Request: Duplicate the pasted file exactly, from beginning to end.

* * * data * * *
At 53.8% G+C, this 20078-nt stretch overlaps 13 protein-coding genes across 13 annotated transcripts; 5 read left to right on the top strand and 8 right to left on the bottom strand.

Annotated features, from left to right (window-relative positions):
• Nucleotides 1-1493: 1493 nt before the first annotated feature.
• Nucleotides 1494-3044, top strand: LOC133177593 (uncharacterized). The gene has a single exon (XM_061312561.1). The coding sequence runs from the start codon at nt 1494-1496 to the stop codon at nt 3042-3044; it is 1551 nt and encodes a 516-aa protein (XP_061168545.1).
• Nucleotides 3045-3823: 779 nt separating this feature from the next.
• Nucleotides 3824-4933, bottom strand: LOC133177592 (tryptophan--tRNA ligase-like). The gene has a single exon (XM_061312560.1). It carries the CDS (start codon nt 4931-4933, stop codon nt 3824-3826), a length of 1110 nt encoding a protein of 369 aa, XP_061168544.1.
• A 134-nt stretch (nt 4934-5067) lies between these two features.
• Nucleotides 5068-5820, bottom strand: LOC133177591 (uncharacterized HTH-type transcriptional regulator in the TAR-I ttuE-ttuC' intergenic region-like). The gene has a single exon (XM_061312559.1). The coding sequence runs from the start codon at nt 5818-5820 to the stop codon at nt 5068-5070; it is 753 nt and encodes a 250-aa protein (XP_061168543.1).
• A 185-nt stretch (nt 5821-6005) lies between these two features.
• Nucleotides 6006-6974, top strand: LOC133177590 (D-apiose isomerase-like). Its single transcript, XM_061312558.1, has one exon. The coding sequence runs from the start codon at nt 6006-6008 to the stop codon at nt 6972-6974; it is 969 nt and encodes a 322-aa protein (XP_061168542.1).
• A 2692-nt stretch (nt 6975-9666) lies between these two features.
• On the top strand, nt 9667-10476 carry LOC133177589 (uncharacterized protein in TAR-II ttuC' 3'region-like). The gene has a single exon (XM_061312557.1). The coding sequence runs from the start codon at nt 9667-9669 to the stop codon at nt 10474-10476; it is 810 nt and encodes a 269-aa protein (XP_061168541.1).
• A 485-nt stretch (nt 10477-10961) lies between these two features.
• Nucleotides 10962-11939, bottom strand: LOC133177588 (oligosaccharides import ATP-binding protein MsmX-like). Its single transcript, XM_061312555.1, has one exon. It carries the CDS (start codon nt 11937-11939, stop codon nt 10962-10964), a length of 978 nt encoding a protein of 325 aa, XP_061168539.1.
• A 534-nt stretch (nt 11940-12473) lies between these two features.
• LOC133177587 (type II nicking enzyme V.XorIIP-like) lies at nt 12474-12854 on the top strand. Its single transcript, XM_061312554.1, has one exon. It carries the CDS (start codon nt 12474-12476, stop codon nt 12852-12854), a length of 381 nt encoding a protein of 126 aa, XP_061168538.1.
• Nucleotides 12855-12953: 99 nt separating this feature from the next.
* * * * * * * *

At 53.8% G+C, this 20078-nt stretch overlaps 13 protein-coding genes across 13 annotated transcripts; 5 read left to right on the top strand and 8 right to left on the bottom strand.

Annotated features, from left to right (window-relative positions):
• Nucleotides 1-1493: 1493 nt before the first annotated feature.
• Nucleotides 1494-3044, top strand: LOC133177593 (uncharacterized). The gene has a single exon (XM_061312561.1). The coding sequence runs from the start codon at nt 1494-1496 to the stop codon at nt 3042-3044; it is 1551 nt and encodes a 516-aa protein (XP_061168545.1).
• Nucleotides 3045-3823: 779 nt separating this feature from the next.
• Nucleotides 3824-4933, bottom strand: LOC133177592 (tryptophan--tRNA ligase-like). The gene has a single exon (XM_061312560.1). It carries the CDS (start codon nt 4931-4933, stop codon nt 3824-3826), a length of 1110 nt encoding a protein of 369 aa, XP_061168544.1.
• A 134-nt stretch (nt 4934-5067) lies between these two features.
• Nucleotides 5068-5820, bottom strand: LOC133177591 (uncharacterized HTH-type transcriptional regulator in the TAR-I ttuE-ttuC' intergenic region-like). The gene has a single exon (XM_061312559.1). The coding sequence runs from the start codon at nt 5818-5820 to the stop codon at nt 5068-5070; it is 753 nt and encodes a 250-aa protein (XP_061168543.1).
• A 185-nt stretch (nt 5821-6005) lies between these two features.
• Nucleotides 6006-6974, top strand: LOC133177590 (D-apiose isomerase-like). Its single transcript, XM_061312558.1, has one exon. The coding sequence runs from the start codon at nt 6006-6008 to the stop codon at nt 6972-6974; it is 969 nt and encodes a 322-aa protein (XP_061168542.1).
• A 2692-nt stretch (nt 6975-9666) lies between these two features.
• On the top strand, nt 9667-10476 carry LOC133177589 (uncharacterized protein in TAR-II ttuC' 3'region-like). The gene has a single exon (XM_061312557.1). The coding sequence runs from the start codon at nt 9667-9669 to the stop codon at nt 10474-10476; it is 810 nt and encodes a 269-aa protein (XP_061168541.1).
• A 485-nt stretch (nt 10477-10961) lies between these two features.
• Nucleotides 10962-11939, bottom strand: LOC133177588 (oligosaccharides import ATP-binding protein MsmX-like). Its single transcript, XM_061312555.1, has one exon. It carries the CDS (start codon nt 11937-11939, stop codon nt 10962-10964), a length of 978 nt encoding a protein of 325 aa, XP_061168539.1.
• A 534-nt stretch (nt 11940-12473) lies between these two features.
• LOC133177587 (type II nicking enzyme V.XorIIP-like) lies at nt 12474-12854 on the top strand. Its single transcript, XM_061312554.1, has one exon. It carries the CDS (start codon nt 12474-12476, stop codon nt 12852-12854), a length of 381 nt encoding a protein of 126 aa, XP_061168538.1.
• Nucleotides 12855-12953: 99 nt separating this feature from the next.